Hoarding: Aging In Place


 A house is just a place to keep your stuff while you go out and get more stuff.

– George Carlin

Hoarding and Clutter

Recently a colleague at work called me about an elderly gentleman who he was helping. The older fellow had several issues threatening his ability to remain home independently. My friend asked me if I had any resources that may be able to assist the man in maintaining his aging in place status. After listening to the scenario, I wanted to assess the situation and see how I could help. As it turns out the elderly man is a compulsive hoarder. Living alone as a bachelor in one of Portland’s most desirable neighborhoods, he was literally a prisoner buried in his own treasures.

Definition of Compulsive Hoarding

Hoarding is defined as the acquisition of and inability to discard items, even though they appear to others to have no value. People with Compulsive Hoarding syndrome (CHS) have immense difficulty throwing things away, even items of little or no value such as old newspapers, bits of string, worn-out clothes, and junk mail.

Most people with compulsive hoarding disorder are thought to have obsessive-compulsive disorder (OCD). In fact, a third of people diagnosed with OCD have hoarding behaviors. So, the challenge with people who hoard is they are usually oblivious to the problem and resist any kind of intervention.

Randy Frost, Ph.D., one of the country’s leading authorities on compulsive hoarding describes the definition of Compulsive Hoarding as a three-fold process:

-The acquisition and failure to discard, possessions
that appear to be useless or of limited value.

-Living spaces so cluttered that using the room as
intended is impossible.

-Significant distress or impairment in the ability to

Frost says: “Our research indicates that they save things for the same reasons we all save things. The difference seems to be that people who suffer from compulsive hoarding apply these reasons to a wider variety of things.”

That wider variety of things presents a wider variety of dangers including:

  • Beds and bathtubs so filled with belongings there was no room for sleeping or bathing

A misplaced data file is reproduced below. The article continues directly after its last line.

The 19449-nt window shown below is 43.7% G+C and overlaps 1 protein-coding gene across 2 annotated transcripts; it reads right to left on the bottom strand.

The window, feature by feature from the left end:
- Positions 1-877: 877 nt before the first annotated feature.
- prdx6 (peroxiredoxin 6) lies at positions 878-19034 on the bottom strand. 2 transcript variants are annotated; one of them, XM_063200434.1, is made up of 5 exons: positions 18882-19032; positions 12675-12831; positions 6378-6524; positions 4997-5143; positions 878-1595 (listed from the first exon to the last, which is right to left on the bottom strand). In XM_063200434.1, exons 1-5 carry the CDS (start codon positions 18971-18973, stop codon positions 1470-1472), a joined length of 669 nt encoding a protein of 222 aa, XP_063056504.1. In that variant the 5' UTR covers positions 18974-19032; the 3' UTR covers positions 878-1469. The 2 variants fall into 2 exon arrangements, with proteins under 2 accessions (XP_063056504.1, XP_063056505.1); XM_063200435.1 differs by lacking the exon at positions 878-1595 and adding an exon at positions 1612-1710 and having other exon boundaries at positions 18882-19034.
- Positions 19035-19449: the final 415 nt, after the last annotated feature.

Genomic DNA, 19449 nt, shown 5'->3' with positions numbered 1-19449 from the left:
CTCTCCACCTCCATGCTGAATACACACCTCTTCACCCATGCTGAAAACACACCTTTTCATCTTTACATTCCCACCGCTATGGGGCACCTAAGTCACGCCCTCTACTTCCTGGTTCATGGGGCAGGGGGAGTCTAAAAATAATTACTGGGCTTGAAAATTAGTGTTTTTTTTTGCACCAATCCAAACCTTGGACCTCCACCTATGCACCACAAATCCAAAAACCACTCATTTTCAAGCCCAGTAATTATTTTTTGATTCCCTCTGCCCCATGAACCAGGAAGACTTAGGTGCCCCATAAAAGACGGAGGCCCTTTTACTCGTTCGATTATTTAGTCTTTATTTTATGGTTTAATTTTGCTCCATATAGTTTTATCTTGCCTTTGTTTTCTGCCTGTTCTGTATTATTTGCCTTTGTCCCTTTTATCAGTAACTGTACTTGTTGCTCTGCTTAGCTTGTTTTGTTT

• Kitchens that were unsafe and unusable due to cluttered stoves, sinks, and tabletops
    • Large amounts of combustible materials blocking walking paths, radiators and fire exits
    • No working toilets, sinks, heating and cooling appliances – fearing eviction, they don’t get repairs
    • Mounds of trash, rotten food, human and animal waste
    • Insect and rodent infestation
    • Many unkempt pets in need of care

With the aging of the population, hoarding is increasingly being recognized as a mental health problem that threatens the health, safety, and dignity of older adults. Compulsive hoarding (which often begins in young adulthood) becomes more challenging for older people with multiple chronic health conditions. According to Frost, mobility is an issue in homes filled with clutter. The elderly often forms “goat-paths” among the clutter to move from room-to-room. This amount of clutter increases the risks of tripping and falling; as well as hazardous to emergency personnel should a rescue be needed. These unsafe conditions in the dwelling affect not only the health of the occupant but also put the community and neighborhood at risk.

Psychological Costs

The irony is that CHS suffers are the perfectionist in constant fear of making a mistake. To avoid mistakes they take longer to make decisions—in fact, they spent time “churning;” moving one pile to another instead of getting rid of anything for fear of making a “bad choice.” They are also in need of control and to throw something out is to surrender control of the items over to others.

Family members are often collateral damage as feelings of embarrassment, frustration, or resentment towards the hoarding behavior leads to stress. The clutter also causes social isolation and few social contacts due to lack of visitors to the home. Ashamed of the clutter, family members may attempt to clean up and organize which leads to further chaos and fights.

I read a disturbing story by elder law attorney, Geoff Bernhardt about a couple married for over 50 years. The wife was a compulsive hoarder and the husband was meticulously clean. The difference was so pronounced they had separate rooms in their home; one jam-packed with stuff, the other neatly organized.

When the wife’s health began to decline over time the husband took on the caretaker role. At the end of her life, as she lay dying, her last message to her life-long mate wasn’t “I love you,” it was “please don’t touch my stuff.” This heart-breaking story is evidence of a compulsive hoarder.

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Rating 5 out of 5 Stars

You need this book! By therealmrsbarretton

This book is so helpful for anyone who has a little or a lot of clutter! I hope as able to put the practices of this book in place as I listened to it:) Life changing!

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